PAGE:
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107 records – page 1 of 11.

Abortion services in Canada: a patchwork quilt with many holes.

https://arctichealth.org/en/permalink/ahliterature195196
Source
CMAJ. 2001 Mar 20;164(6):847-9
Publication Type
Article
Date
Mar-20-2001

Access to health care for undocumented migrant children and pregnant women: the paradox between values and attitudes of health care professionals.

https://arctichealth.org/en/permalink/ahliterature126329
Source
Matern Child Health J. 2013 Feb;17(2):292-8
Publication Type
Article
Date
Feb-2013
Author
Mónica Ruiz-Casares
Cécile Rousseau
Audrey Laurin-Lamothe
Joanna Anneke Rummens
Phyllis Zelkowitz
François Crépeau
Nicolas Steinmetz
Author Affiliation
Department of Psychiatry, McGill University, Montreal, Canada. monica.ruizcasares@mcgill.ca
Source
Matern Child Health J. 2013 Feb;17(2):292-8
Date
Feb-2013
Language
English
Publication Type
Article
Keywords
Adolescent
Adult
Attitude of Health Personnel
Canada
Child
Female
Health Care Surveys
Health Policy
Health Services - utilization
Health Services Accessibility - statistics & numerical data
Healthcare Disparities
Human Rights
Humans
Middle Aged
Pregnancy
Pregnant Women
Questionnaires
Socioeconomic Factors
Transients and Migrants - statistics & numerical data
Young Adult
Abstract
Access to health care for undocumented migrant children and pregnant women confronts human rights and professional values with political and institutional regulations that limit services. In order to understand how health care professionals deal with these diverging mandates, we assessed their attitudes toward providing care to this population. Clinicians, administrators, and support staff (n = 1,048) in hospitals and primary care centers of a large multiethnic city responded to an online survey about attitudes toward access to health care services. Analysis examined the role of personal and institutional correlates of these attitudes. Foreign-born respondents and those in primary care centers were more likely to assess the present access to care as a serious problem, and to endorse broad or full access to services, primarily based on human rights reasons. Clinicians were more likely than support staff to endorse full or broad access to health care services. Respondents who approved of restricted or no access also endorsed health as a basic human right (61.1%) and child development as a priority (68.6%). A wide gap separates attitudes toward entitlement to health care and the endorsement of principles stemming from human rights and the best interest of the child. Case-based discussions with professionals facing value dilemmas and training on children's rights are needed to promote equitable practices and advocacy against regulations limiting services.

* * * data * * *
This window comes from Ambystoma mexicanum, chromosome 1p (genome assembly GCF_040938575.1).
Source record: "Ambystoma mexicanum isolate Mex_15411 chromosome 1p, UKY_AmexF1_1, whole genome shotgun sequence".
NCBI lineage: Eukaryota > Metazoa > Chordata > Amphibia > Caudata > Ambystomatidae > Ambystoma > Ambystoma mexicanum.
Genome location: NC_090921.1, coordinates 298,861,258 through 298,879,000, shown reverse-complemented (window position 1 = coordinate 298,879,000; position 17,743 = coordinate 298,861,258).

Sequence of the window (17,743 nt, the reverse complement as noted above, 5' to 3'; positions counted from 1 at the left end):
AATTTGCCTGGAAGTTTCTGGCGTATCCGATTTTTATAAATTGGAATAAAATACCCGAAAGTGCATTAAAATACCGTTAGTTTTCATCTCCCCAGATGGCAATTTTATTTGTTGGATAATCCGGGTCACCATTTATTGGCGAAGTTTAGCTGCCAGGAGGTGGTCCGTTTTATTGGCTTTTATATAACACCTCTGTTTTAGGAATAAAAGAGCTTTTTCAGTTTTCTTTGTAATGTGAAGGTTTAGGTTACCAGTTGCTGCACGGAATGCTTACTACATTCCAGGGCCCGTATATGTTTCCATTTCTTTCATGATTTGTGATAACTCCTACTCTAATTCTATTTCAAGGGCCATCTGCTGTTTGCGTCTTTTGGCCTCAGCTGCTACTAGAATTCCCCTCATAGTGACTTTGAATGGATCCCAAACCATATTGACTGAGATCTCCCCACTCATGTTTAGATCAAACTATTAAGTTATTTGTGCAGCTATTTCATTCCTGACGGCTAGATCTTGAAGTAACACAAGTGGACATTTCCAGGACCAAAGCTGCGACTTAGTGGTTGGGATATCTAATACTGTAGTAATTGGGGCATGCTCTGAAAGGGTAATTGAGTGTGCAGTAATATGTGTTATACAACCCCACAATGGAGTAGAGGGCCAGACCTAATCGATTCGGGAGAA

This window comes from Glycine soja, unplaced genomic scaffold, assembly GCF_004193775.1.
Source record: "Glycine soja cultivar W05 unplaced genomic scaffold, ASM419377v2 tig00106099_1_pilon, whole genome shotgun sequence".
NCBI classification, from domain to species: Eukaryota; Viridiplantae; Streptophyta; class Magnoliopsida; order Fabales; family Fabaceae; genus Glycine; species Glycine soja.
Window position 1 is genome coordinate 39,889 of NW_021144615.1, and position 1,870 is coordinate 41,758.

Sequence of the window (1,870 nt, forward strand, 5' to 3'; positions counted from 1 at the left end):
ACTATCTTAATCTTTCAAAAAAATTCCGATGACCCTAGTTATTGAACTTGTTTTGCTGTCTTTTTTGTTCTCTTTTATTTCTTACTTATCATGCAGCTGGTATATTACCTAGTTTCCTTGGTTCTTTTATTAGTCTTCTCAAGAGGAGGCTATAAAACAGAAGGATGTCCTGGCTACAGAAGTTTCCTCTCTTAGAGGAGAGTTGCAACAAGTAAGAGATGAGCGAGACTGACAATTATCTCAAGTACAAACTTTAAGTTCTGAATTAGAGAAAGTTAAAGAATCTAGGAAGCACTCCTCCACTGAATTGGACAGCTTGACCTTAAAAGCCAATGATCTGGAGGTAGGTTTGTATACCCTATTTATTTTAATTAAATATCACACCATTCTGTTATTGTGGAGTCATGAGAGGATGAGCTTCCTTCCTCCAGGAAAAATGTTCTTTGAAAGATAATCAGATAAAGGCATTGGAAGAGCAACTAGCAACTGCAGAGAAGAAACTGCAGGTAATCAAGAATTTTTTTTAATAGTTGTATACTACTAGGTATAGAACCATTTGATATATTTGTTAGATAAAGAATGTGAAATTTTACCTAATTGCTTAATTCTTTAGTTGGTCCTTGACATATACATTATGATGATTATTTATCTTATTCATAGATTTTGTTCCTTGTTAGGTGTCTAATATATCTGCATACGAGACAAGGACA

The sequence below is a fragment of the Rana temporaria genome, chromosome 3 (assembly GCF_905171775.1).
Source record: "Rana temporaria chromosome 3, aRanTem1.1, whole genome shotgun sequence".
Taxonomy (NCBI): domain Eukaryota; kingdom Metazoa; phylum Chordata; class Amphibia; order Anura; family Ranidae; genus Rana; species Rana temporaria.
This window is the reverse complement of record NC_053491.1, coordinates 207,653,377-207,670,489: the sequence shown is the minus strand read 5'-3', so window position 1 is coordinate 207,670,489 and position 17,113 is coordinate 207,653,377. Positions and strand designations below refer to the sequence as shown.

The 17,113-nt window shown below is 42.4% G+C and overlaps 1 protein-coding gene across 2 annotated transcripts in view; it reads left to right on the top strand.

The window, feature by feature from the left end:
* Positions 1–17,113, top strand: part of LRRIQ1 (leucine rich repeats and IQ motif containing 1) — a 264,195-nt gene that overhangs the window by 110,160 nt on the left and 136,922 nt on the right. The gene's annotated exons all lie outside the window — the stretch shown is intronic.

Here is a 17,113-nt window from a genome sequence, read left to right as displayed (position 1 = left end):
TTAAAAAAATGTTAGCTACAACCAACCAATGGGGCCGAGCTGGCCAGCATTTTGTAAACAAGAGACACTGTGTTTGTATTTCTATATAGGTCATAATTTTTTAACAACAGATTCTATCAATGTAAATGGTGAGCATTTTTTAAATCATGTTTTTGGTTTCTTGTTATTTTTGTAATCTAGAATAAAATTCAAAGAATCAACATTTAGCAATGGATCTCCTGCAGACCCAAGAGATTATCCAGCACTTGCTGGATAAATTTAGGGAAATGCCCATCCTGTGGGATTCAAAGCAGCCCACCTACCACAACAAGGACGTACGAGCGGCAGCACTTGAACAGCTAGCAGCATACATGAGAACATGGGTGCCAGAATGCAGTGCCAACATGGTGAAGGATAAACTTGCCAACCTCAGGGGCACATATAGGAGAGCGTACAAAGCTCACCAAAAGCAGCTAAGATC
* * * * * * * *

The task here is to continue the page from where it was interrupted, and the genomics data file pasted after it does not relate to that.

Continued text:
PubMed ID
22399247 View in PubMed
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Source
Lakartidningen. 1995 Jun 7;92(23):2380
Publication Type
Article
Date
Jun-7-1995
Author
P. Wölner-Hanssen
Source
Lakartidningen. 1995 Jun 7;92(23):2380
Date
Jun-7-1995
Language
Swedish
Publication Type
Article
Keywords
Comparative Study
Female
Health Policy
Humans
Models, Economic
Pregnancy
Sweden
PubMed ID
7783501 View in PubMed
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[A health policy perspective on fertility development in Norway. 1880-2000]

https://arctichealth.org/en/permalink/ahliterature65711
Source
Tidsskr Nor Laegeforen. 1983 Mar 20;103(8-9):795-9
Publication Type
Article
Date
Mar-20-1983

Alcohol use during pregnancy in Canada: how policy moments can create opportunities for promoting women's health.

https://arctichealth.org/en/permalink/ahliterature114392
Source
Can J Public Health. 2013 Mar-Apr;104(2):e170-2
Publication Type
Article
Author
Nancy Poole
Lorraine Greaves
Author Affiliation
British Columbia Centre of Excellence for Women’s Health, Vancouver, BC. npoole@cw.bc.ca.